The above discussion illustrates the current scope of BSE research as well as the gaps in the literature. Mostly qualitative studies were conducted with interviews and observations as data collection methods. Gouws et al.30 used a case study design to gain greater insight into the dynamics of assessment for learning. Maistry et al.35 applied critical discourse analyses to evaluate the textbooks through open coding, analysing sentences, phrases and words focusing on the insinuations, tone and the language that imply power relations. Isaacs et al.32 used telephonic interviews consisting of questions related to the state, challenges and opportunities for improvement of entrepreneurship education at schools. Mtshali et al.37 preferred personal reflective journals, focus group discussions, individual interviews and a quantitative component by means of a questionnaire. They applied a phenomenological approach to unveil what the student-teachers’ experiences of learning are by using online chats to serve as knowledge repositories that can enhance greater student engagement with learning.15 Quantitative approaches by Govender et al.,36 Burger et al.31 and Kroon et al.33 were applied by means of question-based scenarios using descriptive and exploratory approaches to analyse the data.

As with most research, this research has also some limitations. Even though we used a wide selection of databases, and with the assistance of the research librarian, there is a possibility that some publications could not be ‘picked up’ by the searches. Another limitation is that a specific time frame had to be established beforehand to allow enough time for the searches, cross-checking, organising and analysis of the data. There may have been other publications after 2015 which could have addressed some of the gaps identified. We acknowledge that different criteria could have led to different conclusions; however, we deemed the four knowledge factors we applied, namely, disciplinary, situational, practical and pedagogical knowledge, as most appropriate for our objectives. We also localised the research only to a South African context, which may not be generalisable to other contexts. More research is needed to identify other challenges within the school and TE context for Business Studies.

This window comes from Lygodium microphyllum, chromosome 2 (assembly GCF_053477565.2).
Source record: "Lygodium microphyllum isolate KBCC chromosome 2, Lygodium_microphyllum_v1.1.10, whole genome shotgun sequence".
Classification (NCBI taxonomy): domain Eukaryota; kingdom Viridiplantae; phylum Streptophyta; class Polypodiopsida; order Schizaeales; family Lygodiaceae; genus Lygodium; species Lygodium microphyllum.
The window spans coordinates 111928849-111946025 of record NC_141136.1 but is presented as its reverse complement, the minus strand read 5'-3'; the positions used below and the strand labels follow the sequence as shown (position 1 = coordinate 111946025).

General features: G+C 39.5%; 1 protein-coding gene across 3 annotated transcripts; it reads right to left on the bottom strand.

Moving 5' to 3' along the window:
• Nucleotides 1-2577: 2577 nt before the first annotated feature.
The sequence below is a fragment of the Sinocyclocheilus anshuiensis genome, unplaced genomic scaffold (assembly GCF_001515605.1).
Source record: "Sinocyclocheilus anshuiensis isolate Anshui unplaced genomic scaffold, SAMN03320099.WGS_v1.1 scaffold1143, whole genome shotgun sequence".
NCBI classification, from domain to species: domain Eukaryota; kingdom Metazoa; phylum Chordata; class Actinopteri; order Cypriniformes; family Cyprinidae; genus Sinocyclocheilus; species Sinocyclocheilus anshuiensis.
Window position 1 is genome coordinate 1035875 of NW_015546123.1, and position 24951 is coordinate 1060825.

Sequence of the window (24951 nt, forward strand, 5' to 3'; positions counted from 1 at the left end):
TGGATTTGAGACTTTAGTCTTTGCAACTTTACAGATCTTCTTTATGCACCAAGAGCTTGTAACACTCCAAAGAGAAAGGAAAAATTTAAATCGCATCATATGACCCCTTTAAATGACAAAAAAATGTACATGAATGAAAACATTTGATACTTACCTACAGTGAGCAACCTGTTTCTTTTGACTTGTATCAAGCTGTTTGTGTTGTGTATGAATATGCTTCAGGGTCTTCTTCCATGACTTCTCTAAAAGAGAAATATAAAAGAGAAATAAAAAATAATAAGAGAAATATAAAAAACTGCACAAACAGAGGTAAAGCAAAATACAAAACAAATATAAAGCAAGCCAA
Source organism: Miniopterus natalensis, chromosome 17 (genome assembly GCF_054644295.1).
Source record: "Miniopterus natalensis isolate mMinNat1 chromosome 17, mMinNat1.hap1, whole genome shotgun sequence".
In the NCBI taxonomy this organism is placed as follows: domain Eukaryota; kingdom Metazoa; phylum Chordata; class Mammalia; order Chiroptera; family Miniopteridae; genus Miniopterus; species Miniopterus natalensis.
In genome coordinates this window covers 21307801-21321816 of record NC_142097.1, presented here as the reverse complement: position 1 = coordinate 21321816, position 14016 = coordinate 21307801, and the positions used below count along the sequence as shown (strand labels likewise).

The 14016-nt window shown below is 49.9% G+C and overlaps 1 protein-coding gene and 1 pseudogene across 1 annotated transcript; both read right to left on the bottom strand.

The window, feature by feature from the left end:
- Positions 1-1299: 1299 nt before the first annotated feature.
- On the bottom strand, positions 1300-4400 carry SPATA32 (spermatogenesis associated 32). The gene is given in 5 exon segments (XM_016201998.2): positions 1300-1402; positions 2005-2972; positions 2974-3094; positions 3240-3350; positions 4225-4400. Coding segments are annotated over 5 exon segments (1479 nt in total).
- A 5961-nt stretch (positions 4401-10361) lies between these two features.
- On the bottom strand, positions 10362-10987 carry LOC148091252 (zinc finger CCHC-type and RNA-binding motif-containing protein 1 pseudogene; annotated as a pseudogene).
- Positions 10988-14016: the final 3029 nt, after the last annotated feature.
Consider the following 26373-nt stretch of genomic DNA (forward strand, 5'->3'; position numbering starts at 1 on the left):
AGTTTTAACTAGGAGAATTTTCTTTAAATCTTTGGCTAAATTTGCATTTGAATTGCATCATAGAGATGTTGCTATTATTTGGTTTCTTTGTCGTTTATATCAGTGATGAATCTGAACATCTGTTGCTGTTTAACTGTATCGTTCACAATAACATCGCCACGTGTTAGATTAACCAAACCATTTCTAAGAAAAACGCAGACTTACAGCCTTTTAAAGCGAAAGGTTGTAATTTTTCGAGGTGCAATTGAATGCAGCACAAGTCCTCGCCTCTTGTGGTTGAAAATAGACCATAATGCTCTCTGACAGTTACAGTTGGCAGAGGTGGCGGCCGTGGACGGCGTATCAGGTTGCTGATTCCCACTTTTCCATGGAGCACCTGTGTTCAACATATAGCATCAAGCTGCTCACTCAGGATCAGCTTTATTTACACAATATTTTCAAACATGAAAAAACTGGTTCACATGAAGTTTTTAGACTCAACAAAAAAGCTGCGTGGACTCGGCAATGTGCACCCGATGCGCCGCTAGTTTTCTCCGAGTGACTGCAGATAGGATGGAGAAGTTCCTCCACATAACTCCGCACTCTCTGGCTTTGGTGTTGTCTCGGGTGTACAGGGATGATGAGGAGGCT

Conclusion

The relevance of BSE in school curriculum is undisputed, yet this review shows that there are gaps in the scope of research conducted on BSE from 1994 to 2015. The gaps that need to be addressed include the need for disciplinary knowledge to be evaluated much more broadly, for example, the philosophical foundations, socio-economic and political imperatives within the discipline, a historical overview and ethical and professional relationships. There is also a gap in terms of reflective practices when it comes to practical knowledge. In pedagogy, the gaps had to do with issues of inclusivity and curriculum inquiry. Entrepreneurship appears to be a common and important focal point in the research under the disciplinary knowledge theme, all four studies were conducted at SL. This clearly reflects the importance that researchers attach to cultivating entrepreneurial knowledge and skills from a young age and even to the need for gaining practical experience and exposure as part of curriculum outcomes. Other similarities emerged about situational knowledge and the school environment about the linkages between the education system, private sector requirements and informal sector skills requirements. Most of the research conducted on pedagogical knowledge was at the SL, with most studies focusing on how learning takes place, alternative forms, teaching resources and (e-)learning interventions.